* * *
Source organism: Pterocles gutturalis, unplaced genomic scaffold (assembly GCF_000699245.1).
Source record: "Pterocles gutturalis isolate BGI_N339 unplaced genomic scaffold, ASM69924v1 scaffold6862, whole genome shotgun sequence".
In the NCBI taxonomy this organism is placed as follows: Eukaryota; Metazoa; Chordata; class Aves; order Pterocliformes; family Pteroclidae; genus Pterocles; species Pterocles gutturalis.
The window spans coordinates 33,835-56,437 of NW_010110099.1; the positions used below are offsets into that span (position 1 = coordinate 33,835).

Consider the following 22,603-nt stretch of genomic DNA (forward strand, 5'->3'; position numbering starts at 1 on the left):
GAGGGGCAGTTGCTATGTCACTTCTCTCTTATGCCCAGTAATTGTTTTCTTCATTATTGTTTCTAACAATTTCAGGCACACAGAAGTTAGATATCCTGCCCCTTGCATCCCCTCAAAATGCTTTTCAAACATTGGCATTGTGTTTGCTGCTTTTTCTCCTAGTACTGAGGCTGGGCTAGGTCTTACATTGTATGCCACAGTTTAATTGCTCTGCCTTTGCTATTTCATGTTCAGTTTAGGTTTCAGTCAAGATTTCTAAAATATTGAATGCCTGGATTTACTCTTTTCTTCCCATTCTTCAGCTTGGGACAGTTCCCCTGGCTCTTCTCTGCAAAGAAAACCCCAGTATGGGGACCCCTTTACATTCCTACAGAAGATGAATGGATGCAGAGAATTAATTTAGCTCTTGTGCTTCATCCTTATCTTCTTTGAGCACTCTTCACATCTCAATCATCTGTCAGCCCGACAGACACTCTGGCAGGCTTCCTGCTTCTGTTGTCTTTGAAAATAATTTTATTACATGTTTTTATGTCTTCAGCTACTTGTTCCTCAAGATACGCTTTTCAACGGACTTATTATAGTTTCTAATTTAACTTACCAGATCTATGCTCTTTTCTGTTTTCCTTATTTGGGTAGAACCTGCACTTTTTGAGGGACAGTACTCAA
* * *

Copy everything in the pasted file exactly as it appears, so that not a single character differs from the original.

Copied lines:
Source organism: Pterocles gutturalis, unplaced genomic scaffold (assembly GCF_000699245.1).
Source record: "Pterocles gutturalis isolate BGI_N339 unplaced genomic scaffold, ASM69924v1 scaffold6862, whole genome shotgun sequence".
In the NCBI taxonomy this organism is placed as follows: Eukaryota; Metazoa; Chordata; class Aves; order Pterocliformes; family Pteroclidae; genus Pterocles; species Pterocles gutturalis.
The window spans coordinates 33,835-56,437 of NW_010110099.1; the positions used below are offsets into that span (position 1 = coordinate 33,835).

Consider the following 22,603-nt stretch of genomic DNA (forward strand, 5'->3'; position numbering starts at 1 on the left):
GAGGGGCAGTTGCTATGTCACTTCTCTCTTATGCCCAGTAATTGTTTTCTTCATTATTGTTTCTAACAATTTCAGGCACACAGAAGTTAGATATCCTGCCCCTTGCATCCCCTCAAAATGCTTTTCAAACATTGGCATTGTGTTTGCTGCTTTTTCTCCTAGTACTGAGGCTGGGCTAGGTCTTACATTGTATGCCACAGTTTAATTGCTCTGCCTTTGCTATTTCATGTTCAGTTTAGGTTTCAGTCAAGATTTCTAAAATATTGAATGCCTGGATTTACTCTTTTCTTCCCATTCTTCAGCTTGGGACAGTTCCCCTGGCTCTTCTCTGCAAAGAAAACCCCAGTATGGGGACCCCTTTACATTCCTACAGAAGATGAATGGATGCAGAGAATTAATTTAGCTCTTGTGCTTCATCCTTATCTTCTTTGAGCACTCTTCACATCTCAATCATCTGTCAGCCCGACAGACACTCTGGCAGGCTTCCTGCTTCTGTTGTCTTTGAAAATAATTTTATTACATGTTTTTATGTCTTCAGCTACTTGTTCCTCAAGATACGCTTTTCAACGGACTTATTATAGTTTCTAATTTAACTTACCAGATCTATGCTCTTTTCTGTTTTCCTTATTTGGGTAGAACCTGCACTTTTTGAGGGACAGTACTCAA